Defendants make essentially two contentions why the dismissal of Count II was proper, although those contentions are expressed in varying ways. The first is that the board members cannot be expected to pass on the solvency of sureties and that their duty ends when the contractor presents to them a paper purporting to be a bond. The statute requires that the board members and superintendent require a bond with "good and sufficient sureties". In the Burton case, (supra) the court stated that it was the duty of the members of the Board to require the bond and " the solvency of the sureties". But the argument is irrelevant here. A bond purportedly furnished by something that does not exist is not a bond. It is nothing but a piece of paper having no legal significance. Because the bond does not exist the board and the superintendent have, if plaintiff's allegations are true, violated the statute in failing to require a bond.

Defendants second contention is that the petition fails to allege that recovery cannot be made against the contractor. Cases have made such an allegation or proof of such a fact a condition for recovery. See Austin v. Ransdell , 207 Mo. App. 74, 230 S.W. 334 (1921); Rupard Asphalt Co., Inc. v. O'Dell , (supra) . In Austin the school board members were the only defendants, the contractors were not parties. A judgment had been rendered against the contractors but no allegation was made that the judgment was uncollectible. In that posture the court held no recovery could be sought against the school board members in the absence of an allegation that the judgment was uncollectible. In Rupard the contractor was originally joined but was dismissed by the plaintiff just before the court ruling that the absence of an allegation of inability to collect from the contractor was fatal to plaintiff's case. The court of appeals specifically stated that by the dismissal of the contractor the plaintiff apparently abandoned any effort to plead or prove the contractor's unavailability for the collection of the claim.

Here the contractor is a party and recovery is sought against it in Count I. The petition alleges that plaintiff has made demand on the contractor but has not been paid. Rule 52.08 authorizes permissive joinder of defendants where there is asserted against them jointly, severally, or in the alternative, any right to relief in respect of or arising out of the same transaction, occurrences or series of transactions or occurrences and if any question of law or fact common to all of them will arise in the action. The suit here clearly arises from the same transaction or series of transactions. There are common questions of fact concerning whether the work went into the schools, its value, and whether plaintiff has been paid which must be determined in the action against the contractor and the school defendants. Plaintiff's recovery against the school defendants can occur only if it can establish that any judgment recovered against the contractor is uncollectible in whole or in part. But it does not serve judicial economy to require that the plaintiff try the lawsuit twice and be forced to prove the same facts before two different fact-finders. Where the contractor is a party we will not impose the requirement that the petition allege that recovery against the contractor cannot be effectuated and we do not read the cases to require such a requirement. Count II states a cause of action against the defendants and the trial court erred in dismissing that count.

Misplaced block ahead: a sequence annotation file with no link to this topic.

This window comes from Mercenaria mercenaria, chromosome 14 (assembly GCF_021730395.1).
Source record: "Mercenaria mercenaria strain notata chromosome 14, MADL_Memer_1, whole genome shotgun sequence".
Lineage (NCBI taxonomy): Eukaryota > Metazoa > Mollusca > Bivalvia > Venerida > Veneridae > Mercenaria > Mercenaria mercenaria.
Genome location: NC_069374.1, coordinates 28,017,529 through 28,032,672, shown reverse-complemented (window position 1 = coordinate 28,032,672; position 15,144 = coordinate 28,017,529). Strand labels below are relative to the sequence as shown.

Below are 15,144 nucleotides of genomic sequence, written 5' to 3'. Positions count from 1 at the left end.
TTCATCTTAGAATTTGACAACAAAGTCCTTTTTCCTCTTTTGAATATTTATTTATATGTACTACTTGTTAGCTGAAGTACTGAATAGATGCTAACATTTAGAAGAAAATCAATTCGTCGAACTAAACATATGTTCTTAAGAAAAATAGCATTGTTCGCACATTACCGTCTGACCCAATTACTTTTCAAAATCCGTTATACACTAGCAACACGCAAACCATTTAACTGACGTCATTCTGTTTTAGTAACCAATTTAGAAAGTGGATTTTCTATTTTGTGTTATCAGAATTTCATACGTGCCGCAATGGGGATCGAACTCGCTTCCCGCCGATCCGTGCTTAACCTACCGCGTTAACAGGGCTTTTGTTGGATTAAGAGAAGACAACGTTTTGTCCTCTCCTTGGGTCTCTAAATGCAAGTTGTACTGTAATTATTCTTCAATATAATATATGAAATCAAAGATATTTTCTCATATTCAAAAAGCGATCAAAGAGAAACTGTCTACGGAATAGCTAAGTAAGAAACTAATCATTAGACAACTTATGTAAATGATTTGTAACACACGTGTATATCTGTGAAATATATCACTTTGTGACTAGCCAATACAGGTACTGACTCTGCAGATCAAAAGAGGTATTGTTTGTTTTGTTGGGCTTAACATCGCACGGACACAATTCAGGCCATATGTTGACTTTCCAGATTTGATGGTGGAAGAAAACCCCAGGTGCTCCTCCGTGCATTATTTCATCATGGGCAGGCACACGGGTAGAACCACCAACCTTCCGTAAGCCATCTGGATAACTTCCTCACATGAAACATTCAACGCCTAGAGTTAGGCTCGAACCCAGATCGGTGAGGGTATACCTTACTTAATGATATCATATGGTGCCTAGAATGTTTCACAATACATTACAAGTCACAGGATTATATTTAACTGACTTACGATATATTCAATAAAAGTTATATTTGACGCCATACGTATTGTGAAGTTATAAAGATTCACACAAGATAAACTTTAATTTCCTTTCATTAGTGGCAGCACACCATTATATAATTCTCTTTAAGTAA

The allegations of Count IV do not establish a claim for punitive damages. They simply allege a series of negligent acts and the pleader's Conclusion that the defendants acted outrageously and with reckless indifference to the rights of others. There are no factual allegations to support the claim of outrageous conduct or reckless indifference. The purpose of the statute is to give sub-contractors, materialmen and laborers the same protection they would have under the mechanics' lien law which cannot be invoked against public buildings. Energy Masters Corp. v. Fulson , (supra) , [3,4]. We find nothing in the statute or the case law which would justify imposing punitive damages on public servants who negligently fail to comply with the statute. The court correctly dismissed Count IV.

Judgment of dismissal of Count IV is affirmed; judgment of dismissal of Count II is reversed and cause is ...